NPU-O approves Wylde Center plans for garden

Posted by Dan Whisenhunt October 30, 2014
This drawing, provided by the Wylde Center, shows the center's plans for Hawk Hallow in Kirkwood. (Click to enlarge.)

This drawing, provided by the Wylde Center, shows the center’s plans for Hawk Hallow in Kirkwood. (Click to enlarge.)

Neighborhood Planning Unit – O on Tuesday gave its OK to a special use permit for the Wylde Center to establish an educational garden in Kirkwood.

The property, dubbed Hawk Hollow, is about one acre near the intersection of First Avenue and Lakeview Drive. The property is on a flood plain and can’t be developed. A developer purchased the lot and donated it to the Decatur-based Wylde Center in 2012.

Wylde Center Green Space Manager JC Hines said Hawk Hollow will become an educational garden full of native plants. A creek runs through the property, and the Wylde center’s plans include a stream restoration.

“This is at the border of Atlanta and Decatur,” NPU-O chair Dana Blankenhorn said. “Decatur’s got a cement ditch which ends at the border and then it becomes a babbling brook, and the babbling brook backs up.”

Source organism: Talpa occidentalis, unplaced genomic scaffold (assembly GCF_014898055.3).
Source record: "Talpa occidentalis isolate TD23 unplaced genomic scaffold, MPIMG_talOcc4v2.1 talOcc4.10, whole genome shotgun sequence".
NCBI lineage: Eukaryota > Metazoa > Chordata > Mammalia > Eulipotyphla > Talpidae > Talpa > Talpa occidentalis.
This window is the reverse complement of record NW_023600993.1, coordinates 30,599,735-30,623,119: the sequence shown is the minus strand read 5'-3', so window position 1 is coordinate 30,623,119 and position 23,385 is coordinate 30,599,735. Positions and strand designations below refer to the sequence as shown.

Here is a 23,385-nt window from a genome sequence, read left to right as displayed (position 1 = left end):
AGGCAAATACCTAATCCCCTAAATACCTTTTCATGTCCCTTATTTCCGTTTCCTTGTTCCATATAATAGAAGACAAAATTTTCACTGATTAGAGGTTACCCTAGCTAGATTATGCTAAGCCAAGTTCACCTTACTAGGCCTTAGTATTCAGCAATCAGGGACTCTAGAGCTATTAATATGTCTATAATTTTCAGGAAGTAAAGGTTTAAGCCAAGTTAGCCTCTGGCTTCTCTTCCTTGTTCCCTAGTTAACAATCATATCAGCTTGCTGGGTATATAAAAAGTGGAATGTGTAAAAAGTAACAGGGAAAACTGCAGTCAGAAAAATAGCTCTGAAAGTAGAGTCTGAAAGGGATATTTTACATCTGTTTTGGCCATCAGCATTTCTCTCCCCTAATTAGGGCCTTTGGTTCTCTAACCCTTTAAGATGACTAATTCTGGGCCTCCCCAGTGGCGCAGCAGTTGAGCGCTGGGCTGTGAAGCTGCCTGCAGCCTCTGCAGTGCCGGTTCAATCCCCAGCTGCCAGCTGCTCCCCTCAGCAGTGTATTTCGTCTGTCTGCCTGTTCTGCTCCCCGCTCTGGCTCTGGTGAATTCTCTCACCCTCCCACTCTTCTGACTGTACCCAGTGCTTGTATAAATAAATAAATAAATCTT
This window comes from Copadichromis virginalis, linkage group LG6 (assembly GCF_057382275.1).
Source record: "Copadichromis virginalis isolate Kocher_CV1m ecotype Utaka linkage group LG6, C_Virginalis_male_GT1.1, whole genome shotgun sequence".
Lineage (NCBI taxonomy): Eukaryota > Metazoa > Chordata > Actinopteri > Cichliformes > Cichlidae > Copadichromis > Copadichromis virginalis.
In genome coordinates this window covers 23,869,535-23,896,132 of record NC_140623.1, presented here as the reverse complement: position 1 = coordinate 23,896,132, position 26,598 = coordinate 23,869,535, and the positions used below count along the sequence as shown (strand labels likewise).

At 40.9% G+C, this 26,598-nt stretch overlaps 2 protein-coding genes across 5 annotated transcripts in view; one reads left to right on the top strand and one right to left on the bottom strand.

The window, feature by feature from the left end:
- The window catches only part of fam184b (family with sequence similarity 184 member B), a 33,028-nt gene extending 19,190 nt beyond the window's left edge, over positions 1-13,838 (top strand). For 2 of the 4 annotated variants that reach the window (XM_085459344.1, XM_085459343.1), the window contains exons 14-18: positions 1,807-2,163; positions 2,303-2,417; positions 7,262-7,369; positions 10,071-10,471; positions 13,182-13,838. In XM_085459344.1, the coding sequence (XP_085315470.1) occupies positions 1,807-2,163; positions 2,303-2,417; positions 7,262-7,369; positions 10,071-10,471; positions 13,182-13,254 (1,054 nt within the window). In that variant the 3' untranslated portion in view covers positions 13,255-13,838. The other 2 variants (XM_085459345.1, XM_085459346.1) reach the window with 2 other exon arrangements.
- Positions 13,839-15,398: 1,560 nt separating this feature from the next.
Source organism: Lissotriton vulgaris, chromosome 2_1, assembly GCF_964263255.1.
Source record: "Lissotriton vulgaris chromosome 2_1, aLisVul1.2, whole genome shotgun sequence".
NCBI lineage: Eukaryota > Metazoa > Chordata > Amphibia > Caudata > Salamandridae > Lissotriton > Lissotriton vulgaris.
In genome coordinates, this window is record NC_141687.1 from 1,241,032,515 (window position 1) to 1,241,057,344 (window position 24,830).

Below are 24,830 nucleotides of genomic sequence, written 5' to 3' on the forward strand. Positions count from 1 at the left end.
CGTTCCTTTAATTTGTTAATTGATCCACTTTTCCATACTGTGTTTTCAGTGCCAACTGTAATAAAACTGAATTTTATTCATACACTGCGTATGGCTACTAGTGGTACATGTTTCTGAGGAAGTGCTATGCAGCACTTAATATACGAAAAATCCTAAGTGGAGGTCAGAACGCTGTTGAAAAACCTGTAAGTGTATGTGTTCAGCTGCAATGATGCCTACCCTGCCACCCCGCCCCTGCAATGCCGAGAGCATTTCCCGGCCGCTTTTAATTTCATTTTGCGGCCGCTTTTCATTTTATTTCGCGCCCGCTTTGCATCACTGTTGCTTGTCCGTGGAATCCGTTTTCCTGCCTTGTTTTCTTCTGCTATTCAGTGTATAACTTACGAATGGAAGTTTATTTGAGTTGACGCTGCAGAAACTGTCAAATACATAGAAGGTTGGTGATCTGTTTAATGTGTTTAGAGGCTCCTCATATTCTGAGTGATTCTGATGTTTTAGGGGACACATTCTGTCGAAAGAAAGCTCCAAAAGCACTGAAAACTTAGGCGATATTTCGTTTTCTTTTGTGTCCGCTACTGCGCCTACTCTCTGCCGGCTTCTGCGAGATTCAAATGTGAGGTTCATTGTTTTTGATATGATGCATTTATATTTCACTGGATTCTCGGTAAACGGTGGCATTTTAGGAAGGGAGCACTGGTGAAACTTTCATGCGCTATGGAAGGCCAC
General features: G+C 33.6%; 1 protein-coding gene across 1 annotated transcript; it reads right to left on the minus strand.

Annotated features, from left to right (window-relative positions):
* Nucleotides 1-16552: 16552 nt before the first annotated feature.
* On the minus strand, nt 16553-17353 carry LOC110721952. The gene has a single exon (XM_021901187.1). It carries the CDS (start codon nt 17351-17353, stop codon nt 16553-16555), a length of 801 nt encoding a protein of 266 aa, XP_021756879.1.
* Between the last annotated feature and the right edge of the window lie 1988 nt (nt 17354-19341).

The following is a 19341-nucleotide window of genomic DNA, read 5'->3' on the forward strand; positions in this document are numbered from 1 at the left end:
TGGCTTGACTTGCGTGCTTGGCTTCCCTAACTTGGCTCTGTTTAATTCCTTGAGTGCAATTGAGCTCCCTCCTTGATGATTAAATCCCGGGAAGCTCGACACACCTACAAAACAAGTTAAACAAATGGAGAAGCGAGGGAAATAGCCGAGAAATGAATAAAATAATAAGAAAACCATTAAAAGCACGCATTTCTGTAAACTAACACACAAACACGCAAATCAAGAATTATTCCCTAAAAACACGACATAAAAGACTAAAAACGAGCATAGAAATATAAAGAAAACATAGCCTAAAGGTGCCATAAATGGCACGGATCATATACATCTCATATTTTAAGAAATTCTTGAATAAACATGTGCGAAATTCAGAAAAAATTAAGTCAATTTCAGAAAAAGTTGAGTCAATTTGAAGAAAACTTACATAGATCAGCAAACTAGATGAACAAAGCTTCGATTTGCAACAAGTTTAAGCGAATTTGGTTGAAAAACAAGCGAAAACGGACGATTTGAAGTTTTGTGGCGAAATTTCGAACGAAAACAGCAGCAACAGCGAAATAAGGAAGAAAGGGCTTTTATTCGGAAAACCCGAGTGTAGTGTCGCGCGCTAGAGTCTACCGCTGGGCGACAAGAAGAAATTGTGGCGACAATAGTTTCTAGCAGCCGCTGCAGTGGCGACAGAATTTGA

Hines told Decaturish earlier this month that the Wylde Center has some grant funding available and anticipates spending $80,000 to develop the space as a garden. The build out will include two outdoor education classrooms, a pavilion and a tree house, Hines said.

The property gets its name from one of its trees. The tree has a hollow base and hawks living in the tree tops above it.

Blankenhorn asked if the Wylde Center had any plans to remove trees from the property.

Hines said, “The intention is to not take anything out that they use for habitat.” She said the center did have to take down a diseased tree.

Blankenhorn said that having more hawks around will be good for local gardeners.

“Raptors like hawks are very good at killing vermin like squirrels that eat our tomatoes,” he said.

The NPU-O approved the plans on the condition that buses and cars won’t be allowed to idle in front of Hawk Hollow.

Hines hopes the project can get underway this February.

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